Monday, October 3, 2005
The current issue of The Gerontologist has several articles about end of life care. There's a not-so-shocking article surveying bereaved family members on end of life care in nursing homes finding it globally wanting (not enough staff, physicians inaccessible, hospice referrals late, etc.), a qualitative study interviewing nursing home residents about how they make decisions about advanced directives, and a narrative review on the current research about end of life care preferences amongst different racial & ethnic groups.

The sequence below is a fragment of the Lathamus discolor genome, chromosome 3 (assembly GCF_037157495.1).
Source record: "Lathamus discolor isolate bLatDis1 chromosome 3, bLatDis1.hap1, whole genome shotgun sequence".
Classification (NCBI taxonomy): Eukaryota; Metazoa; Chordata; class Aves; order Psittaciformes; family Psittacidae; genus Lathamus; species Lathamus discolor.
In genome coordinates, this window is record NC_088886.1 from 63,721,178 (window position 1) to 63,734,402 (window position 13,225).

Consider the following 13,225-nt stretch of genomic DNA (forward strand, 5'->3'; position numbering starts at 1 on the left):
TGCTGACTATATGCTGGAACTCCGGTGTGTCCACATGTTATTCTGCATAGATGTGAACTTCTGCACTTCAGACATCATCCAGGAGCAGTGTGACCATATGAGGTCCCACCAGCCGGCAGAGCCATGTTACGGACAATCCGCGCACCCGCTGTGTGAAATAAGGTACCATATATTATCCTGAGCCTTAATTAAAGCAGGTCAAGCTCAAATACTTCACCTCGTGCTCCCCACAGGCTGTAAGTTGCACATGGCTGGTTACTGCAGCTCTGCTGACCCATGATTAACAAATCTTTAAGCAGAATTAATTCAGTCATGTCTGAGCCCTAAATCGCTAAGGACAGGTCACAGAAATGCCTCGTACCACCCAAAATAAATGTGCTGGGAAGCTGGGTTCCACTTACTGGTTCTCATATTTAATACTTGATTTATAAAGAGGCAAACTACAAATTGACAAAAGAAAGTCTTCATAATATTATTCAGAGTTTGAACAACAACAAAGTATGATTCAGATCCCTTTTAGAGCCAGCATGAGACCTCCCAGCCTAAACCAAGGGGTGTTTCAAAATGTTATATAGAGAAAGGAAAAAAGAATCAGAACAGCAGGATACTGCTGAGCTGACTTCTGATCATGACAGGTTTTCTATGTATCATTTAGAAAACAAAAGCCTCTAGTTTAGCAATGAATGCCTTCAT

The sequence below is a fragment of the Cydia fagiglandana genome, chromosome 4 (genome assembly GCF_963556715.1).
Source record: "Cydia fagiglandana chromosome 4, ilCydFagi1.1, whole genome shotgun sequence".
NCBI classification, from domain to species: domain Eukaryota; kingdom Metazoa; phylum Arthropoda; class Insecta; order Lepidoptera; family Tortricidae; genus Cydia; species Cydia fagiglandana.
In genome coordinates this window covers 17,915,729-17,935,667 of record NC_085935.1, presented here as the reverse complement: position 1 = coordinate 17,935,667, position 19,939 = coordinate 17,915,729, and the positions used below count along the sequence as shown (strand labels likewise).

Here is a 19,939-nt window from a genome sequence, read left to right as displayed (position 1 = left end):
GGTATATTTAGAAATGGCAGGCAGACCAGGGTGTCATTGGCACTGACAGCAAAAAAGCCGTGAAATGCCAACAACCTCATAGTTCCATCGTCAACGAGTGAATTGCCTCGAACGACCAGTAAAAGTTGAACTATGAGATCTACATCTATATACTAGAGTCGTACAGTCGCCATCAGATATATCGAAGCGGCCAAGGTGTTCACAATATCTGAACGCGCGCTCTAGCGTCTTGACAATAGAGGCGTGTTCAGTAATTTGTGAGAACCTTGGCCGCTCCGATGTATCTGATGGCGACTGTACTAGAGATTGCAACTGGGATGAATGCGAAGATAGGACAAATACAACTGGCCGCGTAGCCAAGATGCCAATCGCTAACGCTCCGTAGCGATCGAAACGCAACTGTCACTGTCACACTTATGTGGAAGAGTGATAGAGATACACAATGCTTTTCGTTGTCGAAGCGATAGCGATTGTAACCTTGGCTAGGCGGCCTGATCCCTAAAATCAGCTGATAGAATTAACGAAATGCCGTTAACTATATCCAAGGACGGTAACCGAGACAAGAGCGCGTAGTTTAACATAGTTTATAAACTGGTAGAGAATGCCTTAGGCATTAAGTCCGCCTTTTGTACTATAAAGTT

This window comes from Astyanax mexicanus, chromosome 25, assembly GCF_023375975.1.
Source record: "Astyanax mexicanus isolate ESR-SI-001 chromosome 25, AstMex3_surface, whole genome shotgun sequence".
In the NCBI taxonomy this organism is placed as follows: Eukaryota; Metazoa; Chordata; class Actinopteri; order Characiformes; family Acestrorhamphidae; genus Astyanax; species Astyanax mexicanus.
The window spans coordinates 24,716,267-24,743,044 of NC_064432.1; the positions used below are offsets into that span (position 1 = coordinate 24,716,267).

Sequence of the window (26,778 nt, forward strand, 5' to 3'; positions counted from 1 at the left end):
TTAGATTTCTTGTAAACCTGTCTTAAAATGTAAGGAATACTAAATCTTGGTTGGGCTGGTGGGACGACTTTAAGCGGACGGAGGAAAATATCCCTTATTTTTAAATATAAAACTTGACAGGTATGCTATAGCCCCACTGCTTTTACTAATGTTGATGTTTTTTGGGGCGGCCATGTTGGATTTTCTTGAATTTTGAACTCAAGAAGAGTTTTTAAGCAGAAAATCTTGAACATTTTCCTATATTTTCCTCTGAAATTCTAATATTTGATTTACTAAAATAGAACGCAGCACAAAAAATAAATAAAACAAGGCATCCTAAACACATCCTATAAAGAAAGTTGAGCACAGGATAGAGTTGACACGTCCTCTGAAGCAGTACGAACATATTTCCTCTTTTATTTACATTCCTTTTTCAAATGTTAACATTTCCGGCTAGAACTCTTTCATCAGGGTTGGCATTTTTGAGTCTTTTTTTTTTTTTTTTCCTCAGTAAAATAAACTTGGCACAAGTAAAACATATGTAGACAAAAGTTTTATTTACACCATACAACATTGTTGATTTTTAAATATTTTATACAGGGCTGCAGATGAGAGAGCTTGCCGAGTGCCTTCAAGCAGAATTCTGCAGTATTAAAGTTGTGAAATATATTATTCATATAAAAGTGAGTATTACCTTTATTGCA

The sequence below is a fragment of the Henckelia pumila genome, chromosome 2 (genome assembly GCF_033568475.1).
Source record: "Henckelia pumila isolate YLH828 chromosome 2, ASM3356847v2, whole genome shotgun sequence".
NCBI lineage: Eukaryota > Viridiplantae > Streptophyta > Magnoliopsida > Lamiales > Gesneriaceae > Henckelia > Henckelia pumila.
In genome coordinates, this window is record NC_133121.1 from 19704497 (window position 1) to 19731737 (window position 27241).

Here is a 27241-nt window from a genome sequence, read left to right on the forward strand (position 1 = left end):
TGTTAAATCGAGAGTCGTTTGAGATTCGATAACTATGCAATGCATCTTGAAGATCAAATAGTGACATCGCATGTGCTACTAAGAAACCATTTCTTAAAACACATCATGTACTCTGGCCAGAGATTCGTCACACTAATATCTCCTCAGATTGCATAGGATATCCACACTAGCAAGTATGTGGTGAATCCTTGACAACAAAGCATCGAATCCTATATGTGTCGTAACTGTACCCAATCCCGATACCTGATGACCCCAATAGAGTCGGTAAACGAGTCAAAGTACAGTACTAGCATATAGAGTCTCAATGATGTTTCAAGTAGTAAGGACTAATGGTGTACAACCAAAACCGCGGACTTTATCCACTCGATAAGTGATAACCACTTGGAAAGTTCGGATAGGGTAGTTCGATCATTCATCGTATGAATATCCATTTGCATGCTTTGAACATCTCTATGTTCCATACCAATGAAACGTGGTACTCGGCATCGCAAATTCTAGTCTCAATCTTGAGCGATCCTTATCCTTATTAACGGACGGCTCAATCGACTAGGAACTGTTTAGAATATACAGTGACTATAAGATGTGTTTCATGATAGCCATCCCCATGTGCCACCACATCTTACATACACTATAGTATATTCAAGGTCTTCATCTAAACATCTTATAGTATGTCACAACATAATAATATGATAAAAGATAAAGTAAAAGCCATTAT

Most interesting to me was a nursing home study of people with advanced dementia (average MMSE of 4!) and agitation. The article is based on data from a trial of a psychosocial intervention for agitation & so the data about levels of agitation etc. were carefully & prospectively gathered. The current paper looks at the 32 people who died during the study and compares them to 32 survivors (apparently chosen to be matched for age and level of cognitive impairment). They found that those who died were more verbally agitated, spent less time verbally interacting with nursing staff, and were restrained more; there were no differences in deterioration of cognitive status (although an MMSE of 4 doesn't leave much room), perceived pain, or analgesic use; neuroleptic use was higher in the surviving group. Clearly not a huge amount can be taken from this--I can't quite decide if the comparison group is completely or just mostly bogus. This is a difficult group to prognosticate in so anything that's helpful is of interest; however no one's going to go amending the NHPCO hospice guidelines based on this.